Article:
China gets tough to tame volatile markets and realign growth

BEIJING: China has launched a crackdown to counter growing economic turbulence, and taken steps to infuse fresh liquidity to ease the country’s difficult transition from export-led growth to a consumption oriented “new normal” economy.

Faced with a cycle of stock market routs, the China Securities Regulatory Commission (CSRC) - the body that supervises securities — has taken the lead to target illegal stock market operations, which Chinese authorities believe were decisive in causing the market blowouts. On Friday, CSRC spokesperson, Zhang Xiaojun said at a press conference that 22 instances of illegality in the stock market have been identified. These findings have been handed over for detailed investigation by the Ministry of Public Security — the country’s powerful law enforcing arm.

The investigators will probe the role of 48 entities, including the 22 that have been recently identified, in their suspected role in market manipulation, insider trading, fake information and illicit business, involving unwarranted profiteering.

Analysts say the crackdown is driven more by political considerations — of restoring the faith of a vast number of retail investors in the markets. Mr. Zhang stressed that the CSRC’s task was to stabilise the market and protect the rights of investors.

A day after last Monday’s drop in share prices to an eight month low, Xinhua reported that eight people – including a top executive of a major mainland securities firm, an employee of a well-known media group as well as a serving and a former official of the national market regulator – had been taken for questioning over alleged market malpractices.

The report did not name the eight people but, South China Morning Post, said that Xu Gang, managing director of Citic Securities, one of China’s biggest securities firms ; Ouyang Jiansheng, a former CSRC department director in charge of market supervision; Liu Shufan, a CSRC division head; and Caijing magazine reporter Wang Xiaolu were among them.

There is speculation that Mr. Wang of the Caijing magazine has been detained on account of an article that he published on July 20 in which he asserted that the CSRC, which played a central role in ensuring a massive financial bailout, was preparing on a plan to exit the markets.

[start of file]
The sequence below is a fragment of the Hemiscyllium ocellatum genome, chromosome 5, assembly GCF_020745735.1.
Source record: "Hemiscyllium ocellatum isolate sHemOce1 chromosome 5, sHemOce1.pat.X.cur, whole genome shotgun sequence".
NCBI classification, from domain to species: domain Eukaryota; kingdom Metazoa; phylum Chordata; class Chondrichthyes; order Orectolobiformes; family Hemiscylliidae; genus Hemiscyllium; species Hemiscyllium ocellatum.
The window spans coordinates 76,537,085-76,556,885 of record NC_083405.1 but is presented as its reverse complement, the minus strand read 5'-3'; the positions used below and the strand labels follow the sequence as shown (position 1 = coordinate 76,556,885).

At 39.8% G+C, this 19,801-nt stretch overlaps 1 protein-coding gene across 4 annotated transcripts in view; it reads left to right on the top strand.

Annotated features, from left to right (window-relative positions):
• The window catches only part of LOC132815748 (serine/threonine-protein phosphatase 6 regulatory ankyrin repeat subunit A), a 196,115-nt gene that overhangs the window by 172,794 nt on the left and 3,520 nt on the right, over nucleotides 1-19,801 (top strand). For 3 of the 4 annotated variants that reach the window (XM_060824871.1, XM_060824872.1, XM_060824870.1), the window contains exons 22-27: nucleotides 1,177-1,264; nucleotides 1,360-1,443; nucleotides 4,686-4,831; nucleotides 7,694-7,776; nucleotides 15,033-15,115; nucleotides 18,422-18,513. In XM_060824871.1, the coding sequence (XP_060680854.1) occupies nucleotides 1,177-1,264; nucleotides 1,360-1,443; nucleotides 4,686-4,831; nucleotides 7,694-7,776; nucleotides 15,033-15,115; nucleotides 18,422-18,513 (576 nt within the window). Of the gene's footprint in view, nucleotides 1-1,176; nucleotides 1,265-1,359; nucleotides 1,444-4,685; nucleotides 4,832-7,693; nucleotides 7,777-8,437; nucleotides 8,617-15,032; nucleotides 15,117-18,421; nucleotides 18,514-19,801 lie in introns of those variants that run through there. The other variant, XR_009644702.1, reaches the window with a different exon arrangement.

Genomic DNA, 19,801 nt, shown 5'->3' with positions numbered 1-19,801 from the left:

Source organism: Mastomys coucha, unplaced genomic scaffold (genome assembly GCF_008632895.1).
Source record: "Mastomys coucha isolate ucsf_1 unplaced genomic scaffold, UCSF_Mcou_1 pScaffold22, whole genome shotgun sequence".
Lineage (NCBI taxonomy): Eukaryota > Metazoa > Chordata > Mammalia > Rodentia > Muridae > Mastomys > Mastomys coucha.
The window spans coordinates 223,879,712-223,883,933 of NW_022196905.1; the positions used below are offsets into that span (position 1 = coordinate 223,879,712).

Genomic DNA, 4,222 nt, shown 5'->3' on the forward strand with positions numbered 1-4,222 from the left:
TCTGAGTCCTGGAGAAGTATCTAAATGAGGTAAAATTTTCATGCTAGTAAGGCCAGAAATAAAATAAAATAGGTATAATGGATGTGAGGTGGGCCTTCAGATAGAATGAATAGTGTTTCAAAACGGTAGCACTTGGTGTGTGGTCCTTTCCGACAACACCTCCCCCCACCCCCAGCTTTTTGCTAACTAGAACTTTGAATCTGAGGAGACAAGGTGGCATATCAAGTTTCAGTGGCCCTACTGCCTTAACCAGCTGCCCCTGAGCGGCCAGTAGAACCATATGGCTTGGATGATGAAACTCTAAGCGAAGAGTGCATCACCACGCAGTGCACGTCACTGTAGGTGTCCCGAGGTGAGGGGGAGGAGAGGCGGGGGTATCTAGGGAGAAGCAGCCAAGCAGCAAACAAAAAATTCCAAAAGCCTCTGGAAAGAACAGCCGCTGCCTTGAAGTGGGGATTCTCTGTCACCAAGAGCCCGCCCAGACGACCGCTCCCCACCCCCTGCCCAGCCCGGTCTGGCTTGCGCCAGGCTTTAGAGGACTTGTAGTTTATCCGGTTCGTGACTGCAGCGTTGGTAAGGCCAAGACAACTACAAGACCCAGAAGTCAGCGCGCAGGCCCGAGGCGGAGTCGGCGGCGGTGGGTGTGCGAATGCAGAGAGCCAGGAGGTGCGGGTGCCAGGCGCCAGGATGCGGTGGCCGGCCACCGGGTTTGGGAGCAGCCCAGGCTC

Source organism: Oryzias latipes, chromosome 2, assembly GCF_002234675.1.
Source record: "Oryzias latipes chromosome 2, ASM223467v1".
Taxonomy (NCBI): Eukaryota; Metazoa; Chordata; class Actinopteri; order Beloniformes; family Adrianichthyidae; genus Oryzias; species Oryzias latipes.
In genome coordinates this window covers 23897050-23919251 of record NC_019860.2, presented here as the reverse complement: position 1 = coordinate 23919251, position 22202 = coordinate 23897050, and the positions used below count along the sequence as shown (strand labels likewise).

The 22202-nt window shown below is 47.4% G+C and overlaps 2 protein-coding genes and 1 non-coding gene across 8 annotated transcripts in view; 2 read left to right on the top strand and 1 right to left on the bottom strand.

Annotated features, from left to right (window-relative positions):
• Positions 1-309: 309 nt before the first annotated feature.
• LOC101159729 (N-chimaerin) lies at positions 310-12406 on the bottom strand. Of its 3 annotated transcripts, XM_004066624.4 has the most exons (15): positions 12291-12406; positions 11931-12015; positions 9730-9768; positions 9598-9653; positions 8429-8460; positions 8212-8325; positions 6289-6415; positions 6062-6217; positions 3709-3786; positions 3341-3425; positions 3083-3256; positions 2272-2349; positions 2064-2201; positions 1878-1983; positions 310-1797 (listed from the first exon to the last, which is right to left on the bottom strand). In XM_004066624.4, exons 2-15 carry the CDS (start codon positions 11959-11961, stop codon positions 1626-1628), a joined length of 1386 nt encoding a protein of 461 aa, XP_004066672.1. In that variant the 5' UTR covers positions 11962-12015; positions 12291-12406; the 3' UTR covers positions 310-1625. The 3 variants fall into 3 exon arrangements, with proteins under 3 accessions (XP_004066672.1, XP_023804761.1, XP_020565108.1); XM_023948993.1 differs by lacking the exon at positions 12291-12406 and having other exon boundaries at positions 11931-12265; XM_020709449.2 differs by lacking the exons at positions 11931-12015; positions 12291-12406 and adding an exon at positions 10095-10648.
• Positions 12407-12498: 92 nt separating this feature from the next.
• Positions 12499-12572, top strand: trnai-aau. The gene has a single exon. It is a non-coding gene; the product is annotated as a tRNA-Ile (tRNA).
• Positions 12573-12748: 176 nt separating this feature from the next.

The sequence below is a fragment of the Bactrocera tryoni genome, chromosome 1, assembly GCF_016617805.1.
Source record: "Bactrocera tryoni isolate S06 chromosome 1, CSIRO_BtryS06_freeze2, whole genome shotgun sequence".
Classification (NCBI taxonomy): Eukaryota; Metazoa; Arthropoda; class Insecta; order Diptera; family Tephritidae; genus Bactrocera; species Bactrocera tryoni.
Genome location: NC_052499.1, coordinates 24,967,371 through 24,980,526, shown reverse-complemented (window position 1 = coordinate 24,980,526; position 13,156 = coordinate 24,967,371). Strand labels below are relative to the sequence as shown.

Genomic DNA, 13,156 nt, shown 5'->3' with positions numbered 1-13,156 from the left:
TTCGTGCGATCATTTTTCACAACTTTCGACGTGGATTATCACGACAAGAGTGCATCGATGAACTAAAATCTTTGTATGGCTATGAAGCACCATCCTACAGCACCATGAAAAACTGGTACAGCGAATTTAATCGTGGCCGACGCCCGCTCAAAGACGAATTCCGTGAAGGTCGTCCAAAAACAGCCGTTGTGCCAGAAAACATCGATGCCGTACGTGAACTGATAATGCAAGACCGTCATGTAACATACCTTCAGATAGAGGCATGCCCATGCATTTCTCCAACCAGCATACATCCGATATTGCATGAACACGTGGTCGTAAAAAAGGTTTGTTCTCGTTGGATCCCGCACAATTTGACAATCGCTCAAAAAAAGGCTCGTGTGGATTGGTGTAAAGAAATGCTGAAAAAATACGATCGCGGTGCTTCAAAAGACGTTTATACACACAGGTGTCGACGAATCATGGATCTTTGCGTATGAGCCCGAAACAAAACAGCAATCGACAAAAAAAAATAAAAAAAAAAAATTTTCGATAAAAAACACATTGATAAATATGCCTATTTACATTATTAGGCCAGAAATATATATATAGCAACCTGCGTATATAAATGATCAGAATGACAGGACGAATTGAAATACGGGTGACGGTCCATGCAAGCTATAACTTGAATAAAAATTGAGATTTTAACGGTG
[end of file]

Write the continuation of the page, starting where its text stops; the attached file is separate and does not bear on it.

On Tuesday night, four other securities firms--Haitong Securities, GF Securities, Huatai Securities and Founder Securities-- were also under the regulator’s scanner.

Probing with stealth, a team of investigators led by the Ministry of Public Security had apparently been dispatched to the CSRC’s office since July 9, to help unveil “malicious short-selling” in the markets.

Notwithstanding the alleged malpractices in the markets, most economists agree that the Chinese economy, especially traditional manufacturing based on high energy consumption, is heading for a slowdown.

The China Academy of Social Sciences (CASS) is anticipating that a year-on-year growth in industrial output would be a slower 6 to 6.5 per cent in the third quarter, with a slight improvement to 6.5 to 7 per cent in the last three months. Since inventories remain high, industrial investment is also expected to remain weak in the coming months.

Of the 41 sectors surveyed by CASS from January to July, the mining industry contracted at the fastest pace, with a 10.2 per cent drop in output compared with the same period last year. But on the contrary, gas production, the computer sector, and telecom-related industries grew by a healthy10 per cent in the seven-month period, signalling the value of reorienting manufacturing.

Under its 10-year “Made in China” plan unveiled in May, Chinese authorities are focusing on 10 areas as the growth drivers of the “new normal” growth in the future, including high-end computer manufacture, numerical control machines, robotics, aerospace equipment, new-energy automobiles, and advanced railway transportation equipment.

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Printable version | Dec 3, 2021 2:02:25 AM |

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